Archaeologists unearth 2000-year-old Iron Age sacrifices

October 12, 2015 - 05:10

ScienceNordic was on the scene when archaeologists excavated a sacred bog from the Iron Age.

When Finn Jørgensen, a farmer from North-western Denmark, was repairing the drainage system in his field, he had not expected to discover a 2,000-year-old human skull.

Jørgensen immediately called the local archaeologists at Vendsyssel Historical Museum. They found four additional skulls, which they believe were sacrificed at some point during the early Iron Age.

The archaeologists wanted to know what else the bog had preserved and what the local Iron Age people had used the site for--and in August 2015 they resumed the excavation.

"Last time we found lots of skulls and a small closed grave, but we wanted to know why it was dug right there, and what was going on in this bog. We simply had more questions than answers," says Sidsel Wåhlin, excavation leader and curator at the Vendsyssel Historical Museum.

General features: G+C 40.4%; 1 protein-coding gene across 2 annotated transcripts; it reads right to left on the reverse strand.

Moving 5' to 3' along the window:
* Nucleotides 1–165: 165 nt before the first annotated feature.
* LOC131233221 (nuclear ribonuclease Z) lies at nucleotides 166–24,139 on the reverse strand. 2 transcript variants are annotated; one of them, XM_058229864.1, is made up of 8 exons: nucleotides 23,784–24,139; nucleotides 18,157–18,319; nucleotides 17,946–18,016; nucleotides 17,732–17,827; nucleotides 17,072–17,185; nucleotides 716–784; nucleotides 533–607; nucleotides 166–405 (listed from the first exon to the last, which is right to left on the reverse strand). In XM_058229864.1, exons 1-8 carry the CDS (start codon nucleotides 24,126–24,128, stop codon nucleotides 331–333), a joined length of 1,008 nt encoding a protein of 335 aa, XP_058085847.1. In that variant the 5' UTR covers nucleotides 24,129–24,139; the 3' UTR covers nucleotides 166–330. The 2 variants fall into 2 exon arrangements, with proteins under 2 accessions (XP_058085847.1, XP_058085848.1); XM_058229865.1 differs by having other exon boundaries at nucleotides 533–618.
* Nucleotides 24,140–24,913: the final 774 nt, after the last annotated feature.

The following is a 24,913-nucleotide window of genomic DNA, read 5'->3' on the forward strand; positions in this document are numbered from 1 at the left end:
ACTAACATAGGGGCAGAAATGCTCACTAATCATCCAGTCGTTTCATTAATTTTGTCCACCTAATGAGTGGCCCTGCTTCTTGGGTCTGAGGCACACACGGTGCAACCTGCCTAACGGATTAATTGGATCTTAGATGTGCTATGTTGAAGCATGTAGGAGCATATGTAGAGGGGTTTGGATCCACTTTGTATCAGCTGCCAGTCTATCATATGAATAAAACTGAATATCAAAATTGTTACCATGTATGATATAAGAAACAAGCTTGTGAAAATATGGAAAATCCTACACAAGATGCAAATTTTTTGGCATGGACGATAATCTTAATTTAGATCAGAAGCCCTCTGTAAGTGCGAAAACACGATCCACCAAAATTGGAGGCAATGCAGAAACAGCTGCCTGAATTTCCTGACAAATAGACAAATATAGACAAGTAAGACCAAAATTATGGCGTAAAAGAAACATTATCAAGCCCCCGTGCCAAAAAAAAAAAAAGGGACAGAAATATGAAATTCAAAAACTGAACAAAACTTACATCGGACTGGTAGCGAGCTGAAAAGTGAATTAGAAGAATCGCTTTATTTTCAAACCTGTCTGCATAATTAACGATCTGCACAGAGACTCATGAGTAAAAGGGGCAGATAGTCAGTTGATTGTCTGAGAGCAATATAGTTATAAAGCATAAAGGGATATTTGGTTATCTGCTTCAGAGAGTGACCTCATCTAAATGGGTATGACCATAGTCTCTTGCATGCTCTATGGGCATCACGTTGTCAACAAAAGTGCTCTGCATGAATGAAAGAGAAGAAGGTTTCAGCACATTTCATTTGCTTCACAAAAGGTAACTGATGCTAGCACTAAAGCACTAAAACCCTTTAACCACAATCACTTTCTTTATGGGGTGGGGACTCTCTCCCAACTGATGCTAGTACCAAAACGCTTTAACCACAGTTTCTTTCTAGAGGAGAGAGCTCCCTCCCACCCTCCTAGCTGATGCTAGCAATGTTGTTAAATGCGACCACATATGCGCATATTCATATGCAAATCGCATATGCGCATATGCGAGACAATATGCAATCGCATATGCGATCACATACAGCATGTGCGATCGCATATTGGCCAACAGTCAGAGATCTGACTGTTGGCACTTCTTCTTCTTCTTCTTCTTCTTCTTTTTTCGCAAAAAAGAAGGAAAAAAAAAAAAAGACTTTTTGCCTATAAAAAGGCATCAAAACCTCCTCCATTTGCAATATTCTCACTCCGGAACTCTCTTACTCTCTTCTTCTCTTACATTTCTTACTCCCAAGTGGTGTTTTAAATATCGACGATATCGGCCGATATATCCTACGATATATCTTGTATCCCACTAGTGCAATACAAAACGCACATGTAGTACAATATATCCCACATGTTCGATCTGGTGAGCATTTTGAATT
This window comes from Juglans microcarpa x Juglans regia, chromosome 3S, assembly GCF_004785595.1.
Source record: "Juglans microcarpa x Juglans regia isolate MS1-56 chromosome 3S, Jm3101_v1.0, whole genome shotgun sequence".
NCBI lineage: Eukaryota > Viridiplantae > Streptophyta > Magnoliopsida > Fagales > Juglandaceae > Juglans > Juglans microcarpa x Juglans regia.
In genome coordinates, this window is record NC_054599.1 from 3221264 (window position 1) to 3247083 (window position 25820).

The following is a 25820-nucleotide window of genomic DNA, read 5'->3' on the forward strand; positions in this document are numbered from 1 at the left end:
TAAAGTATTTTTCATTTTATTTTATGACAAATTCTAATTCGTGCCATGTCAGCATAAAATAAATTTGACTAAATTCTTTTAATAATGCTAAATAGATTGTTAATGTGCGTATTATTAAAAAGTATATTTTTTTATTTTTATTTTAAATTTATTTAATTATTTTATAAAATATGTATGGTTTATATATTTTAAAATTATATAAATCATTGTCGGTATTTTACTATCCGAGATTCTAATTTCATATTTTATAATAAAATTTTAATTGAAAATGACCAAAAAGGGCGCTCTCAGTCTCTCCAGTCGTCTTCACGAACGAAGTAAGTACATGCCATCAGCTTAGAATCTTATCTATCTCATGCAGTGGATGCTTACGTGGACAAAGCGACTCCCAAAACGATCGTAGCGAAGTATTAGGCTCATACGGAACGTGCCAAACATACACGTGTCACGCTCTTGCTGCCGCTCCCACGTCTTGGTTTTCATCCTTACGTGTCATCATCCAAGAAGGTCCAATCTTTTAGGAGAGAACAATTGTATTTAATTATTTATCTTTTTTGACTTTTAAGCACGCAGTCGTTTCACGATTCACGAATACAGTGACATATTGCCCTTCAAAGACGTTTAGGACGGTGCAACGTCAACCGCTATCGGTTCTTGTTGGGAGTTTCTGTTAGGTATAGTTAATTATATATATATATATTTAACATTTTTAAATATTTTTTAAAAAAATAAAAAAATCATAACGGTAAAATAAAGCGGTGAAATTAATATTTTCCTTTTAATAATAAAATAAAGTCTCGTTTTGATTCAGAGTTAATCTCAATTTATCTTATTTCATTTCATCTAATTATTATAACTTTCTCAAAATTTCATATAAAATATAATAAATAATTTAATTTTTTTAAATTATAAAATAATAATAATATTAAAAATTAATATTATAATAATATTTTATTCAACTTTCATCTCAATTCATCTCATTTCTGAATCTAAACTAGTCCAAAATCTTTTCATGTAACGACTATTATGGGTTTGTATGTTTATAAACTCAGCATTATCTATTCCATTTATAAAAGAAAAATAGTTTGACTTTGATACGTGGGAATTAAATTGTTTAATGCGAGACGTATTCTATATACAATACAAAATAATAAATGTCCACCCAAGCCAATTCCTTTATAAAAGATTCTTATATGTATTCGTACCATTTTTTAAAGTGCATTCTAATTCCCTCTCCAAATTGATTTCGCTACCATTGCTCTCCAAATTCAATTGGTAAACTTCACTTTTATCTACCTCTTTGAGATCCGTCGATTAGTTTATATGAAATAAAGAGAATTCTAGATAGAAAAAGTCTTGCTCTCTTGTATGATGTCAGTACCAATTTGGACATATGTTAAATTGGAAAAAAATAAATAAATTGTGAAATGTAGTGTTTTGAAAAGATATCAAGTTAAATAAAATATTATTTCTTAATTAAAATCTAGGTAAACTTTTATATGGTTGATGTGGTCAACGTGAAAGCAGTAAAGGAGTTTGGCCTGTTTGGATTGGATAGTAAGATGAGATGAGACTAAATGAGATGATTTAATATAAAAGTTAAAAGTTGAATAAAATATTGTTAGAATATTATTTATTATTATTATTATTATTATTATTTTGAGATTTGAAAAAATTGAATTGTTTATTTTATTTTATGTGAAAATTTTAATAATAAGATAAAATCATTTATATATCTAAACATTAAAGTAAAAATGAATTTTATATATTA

Religion and everyday life were closely linked

The archaeologists knew that the bog was an important religious Iron Age site due to the many sacrifices they had found. But the recent excavations led them to discover that the locals had used the bog as a source of peat for fuel.

This suggests that the site was an essential part of local every day life.

"A few skulls are fine, but if we want to write about what great history we have here then we must have the bigger picture," says Wåhlin.

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Read the Danish version of this article on Videnskab.dk
 

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Translated by
Catherine Jex

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